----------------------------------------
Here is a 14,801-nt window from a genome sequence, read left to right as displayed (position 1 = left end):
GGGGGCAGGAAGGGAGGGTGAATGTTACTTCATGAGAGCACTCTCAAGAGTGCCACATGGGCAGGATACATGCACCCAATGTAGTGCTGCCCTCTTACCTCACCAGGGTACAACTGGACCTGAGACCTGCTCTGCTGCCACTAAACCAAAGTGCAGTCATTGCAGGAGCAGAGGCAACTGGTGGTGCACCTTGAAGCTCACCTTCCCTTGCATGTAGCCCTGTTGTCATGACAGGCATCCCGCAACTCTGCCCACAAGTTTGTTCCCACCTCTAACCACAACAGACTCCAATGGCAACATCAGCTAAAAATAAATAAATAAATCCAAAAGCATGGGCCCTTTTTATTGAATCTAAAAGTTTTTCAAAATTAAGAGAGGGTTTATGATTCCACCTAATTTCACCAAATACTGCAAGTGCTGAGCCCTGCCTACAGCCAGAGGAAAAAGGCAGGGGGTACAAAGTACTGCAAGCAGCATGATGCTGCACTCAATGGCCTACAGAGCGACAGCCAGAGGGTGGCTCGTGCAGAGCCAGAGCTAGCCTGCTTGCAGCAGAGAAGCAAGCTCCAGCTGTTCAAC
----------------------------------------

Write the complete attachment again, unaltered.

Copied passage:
Here is a 14,801-nt window from a genome sequence, read left to right as displayed (position 1 = left end):
GGGGGCAGGAAGGGAGGGTGAATGTTACTTCATGAGAGCACTCTCAAGAGTGCCACATGGGCAGGATACATGCACCCAATGTAGTGCTGCCCTCTTACCTCACCAGGGTACAACTGGACCTGAGACCTGCTCTGCTGCCACTAAACCAAAGTGCAGTCATTGCAGGAGCAGAGGCAACTGGTGGTGCACCTTGAAGCTCACCTTCCCTTGCATGTAGCCCTGTTGTCATGACAGGCATCCCGCAACTCTGCCCACAAGTTTGTTCCCACCTCTAACCACAACAGACTCCAATGGCAACATCAGCTAAAAATAAATAAATAAATCCAAAAGCATGGGCCCTTTTTATTGAATCTAAAAGTTTTTCAAAATTAAGAGAGGGTTTATGATTCCACCTAATTTCACCAAATACTGCAAGTGCTGAGCCCTGCCTACAGCCAGAGGAAAAAGGCAGGGGGTACAAAGTACTGCAAGCAGCATGATGCTGCACTCAATGGCCTACAGAGCGACAGCCAGAGGGTGGCTCGTGCAGAGCCAGAGCTAGCCTGCTTGCAGCAGAGAAGCAAGCTCCAGCTGTTCAAC